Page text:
- Pam Reed is an ultramarathoner who has won the 135-mile Badwater ultramarathon twice, at ages 42 and 43. She defeated the remainder of the entire field by five hours in 2002 and smashed the women’s record by 1 hour 51 minutes. People thought it was a fluke to have a woman win the race, so she went back in 2003 and did it again.
I could go on and on and on, but I think you’re starting to get the picture.
Running doesn’t have to stop because we hit a certain age and we aren’t precluded from starting at any point. But we do have to be smart and treat our bodies differently than at 18 to mitigate injury risk and have more fun.
9 Older Runner Training Tips
Are things different if you start running after 60 years old? Yes and No.
Even turning 41, I can’t train the way that I did at 20. And yet, I’m still gaining fitness!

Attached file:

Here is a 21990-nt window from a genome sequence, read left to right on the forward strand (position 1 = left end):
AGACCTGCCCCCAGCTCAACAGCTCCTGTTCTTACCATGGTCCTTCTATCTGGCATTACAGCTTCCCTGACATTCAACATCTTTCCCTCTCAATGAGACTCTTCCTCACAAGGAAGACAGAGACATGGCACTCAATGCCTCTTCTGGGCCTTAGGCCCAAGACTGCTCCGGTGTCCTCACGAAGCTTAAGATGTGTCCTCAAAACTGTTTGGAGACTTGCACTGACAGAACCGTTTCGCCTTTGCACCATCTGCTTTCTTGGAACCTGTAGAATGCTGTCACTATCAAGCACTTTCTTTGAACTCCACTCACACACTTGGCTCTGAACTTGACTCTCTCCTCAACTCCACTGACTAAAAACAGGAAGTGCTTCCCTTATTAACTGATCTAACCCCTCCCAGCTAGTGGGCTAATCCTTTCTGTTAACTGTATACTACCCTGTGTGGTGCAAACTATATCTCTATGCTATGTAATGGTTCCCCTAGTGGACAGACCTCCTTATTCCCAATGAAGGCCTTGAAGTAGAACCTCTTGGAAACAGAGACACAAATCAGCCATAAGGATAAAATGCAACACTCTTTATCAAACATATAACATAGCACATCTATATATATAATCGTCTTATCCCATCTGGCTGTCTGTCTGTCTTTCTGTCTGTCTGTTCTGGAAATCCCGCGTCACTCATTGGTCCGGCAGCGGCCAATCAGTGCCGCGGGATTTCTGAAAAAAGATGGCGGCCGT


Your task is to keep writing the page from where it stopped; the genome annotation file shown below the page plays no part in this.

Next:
Running over 50 doesn’t mean all your goals and dreams need to be put out to pasture. Instead, it means we start to adapt our training to this different phase of life. Particularly for women who are running after menopause.
How does a runners body change with age?
- A decrease in hormones for both men and women
- Easier to lose muscle without specific training
- Takes longer to recover between hard efforts
- Balance, mobility and flexibility decline without focused work
- Muscle imbalances can more quickly lead to injury
- BUTTTTT for someone who continues to run and cross train we can off set much of this
Luckily the tips I’m about to share apply to runners of every age and will allow all of us to embrace the benefits of running as we age.
Don’t you want to be in one of those viral videos of 90 year olds bustling around a track at a masters race?!
Ok even if not, read on for the masters running tips you need.